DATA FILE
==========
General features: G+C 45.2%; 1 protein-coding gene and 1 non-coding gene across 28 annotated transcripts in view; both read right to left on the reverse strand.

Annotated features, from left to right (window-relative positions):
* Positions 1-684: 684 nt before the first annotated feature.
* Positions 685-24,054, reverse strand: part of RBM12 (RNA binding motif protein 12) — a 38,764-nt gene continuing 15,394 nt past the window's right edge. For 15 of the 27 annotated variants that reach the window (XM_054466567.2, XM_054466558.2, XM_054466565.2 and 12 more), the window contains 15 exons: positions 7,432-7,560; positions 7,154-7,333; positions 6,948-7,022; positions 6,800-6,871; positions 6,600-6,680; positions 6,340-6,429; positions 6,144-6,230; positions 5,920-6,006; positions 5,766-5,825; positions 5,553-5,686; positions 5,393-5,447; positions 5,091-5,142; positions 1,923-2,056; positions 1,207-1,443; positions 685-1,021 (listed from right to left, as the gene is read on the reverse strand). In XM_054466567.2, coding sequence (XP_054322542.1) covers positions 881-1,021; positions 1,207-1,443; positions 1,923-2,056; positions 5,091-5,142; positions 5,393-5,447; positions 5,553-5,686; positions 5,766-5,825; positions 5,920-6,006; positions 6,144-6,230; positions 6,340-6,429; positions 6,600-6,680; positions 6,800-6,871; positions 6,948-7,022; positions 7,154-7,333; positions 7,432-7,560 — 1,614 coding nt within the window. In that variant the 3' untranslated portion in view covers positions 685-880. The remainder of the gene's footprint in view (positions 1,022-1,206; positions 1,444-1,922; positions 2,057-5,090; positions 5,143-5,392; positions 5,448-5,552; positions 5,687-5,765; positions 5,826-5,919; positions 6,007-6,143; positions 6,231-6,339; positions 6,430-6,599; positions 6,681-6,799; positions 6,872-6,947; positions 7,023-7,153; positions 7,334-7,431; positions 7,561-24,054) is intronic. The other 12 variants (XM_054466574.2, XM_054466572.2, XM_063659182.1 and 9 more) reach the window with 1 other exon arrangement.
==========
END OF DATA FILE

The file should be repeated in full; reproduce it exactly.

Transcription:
General features: G+C 45.2%; 1 protein-coding gene and 1 non-coding gene across 28 annotated transcripts in view; both read right to left on the reverse strand.

Annotated features, from left to right (window-relative positions):
* Positions 1-684: 684 nt before the first annotated feature.
* Positions 685-24,054, reverse strand: part of RBM12 (RNA binding motif protein 12) — a 38,764-nt gene continuing 15,394 nt past the window's right edge. For 15 of the 27 annotated variants that reach the window (XM_054466567.2, XM_054466558.2, XM_054466565.2 and 12 more), the window contains 15 exons: positions 7,432-7,560; positions 7,154-7,333; positions 6,948-7,022; positions 6,800-6,871; positions 6,600-6,680; positions 6,340-6,429; positions 6,144-6,230; positions 5,920-6,006; positions 5,766-5,825; positions 5,553-5,686; positions 5,393-5,447; positions 5,091-5,142; positions 1,923-2,056; positions 1,207-1,443; positions 685-1,021 (listed from right to left, as the gene is read on the reverse strand). In XM_054466567.2, coding sequence (XP_054322542.1) covers positions 881-1,021; positions 1,207-1,443; positions 1,923-2,056; positions 5,091-5,142; positions 5,393-5,447; positions 5,553-5,686; positions 5,766-5,825; positions 5,920-6,006; positions 6,144-6,230; positions 6,340-6,429; positions 6,600-6,680; positions 6,800-6,871; positions 6,948-7,022; positions 7,154-7,333; positions 7,432-7,560 — 1,614 coding nt within the window. In that variant the 3' untranslated portion in view covers positions 685-880. The remainder of the gene's footprint in view (positions 1,022-1,206; positions 1,444-1,922; positions 2,057-5,090; positions 5,143-5,392; positions 5,448-5,552; positions 5,687-5,765; positions 5,826-5,919; positions 6,007-6,143; positions 6,231-6,339; positions 6,430-6,599; positions 6,681-6,799; positions 6,872-6,947; positions 7,023-7,153; positions 7,334-7,431; positions 7,561-24,054) is intronic. The other 12 variants (XM_054466574.2, XM_054466572.2, XM_063659182.1 and 9 more) reach the window with 1 other exon arrangement.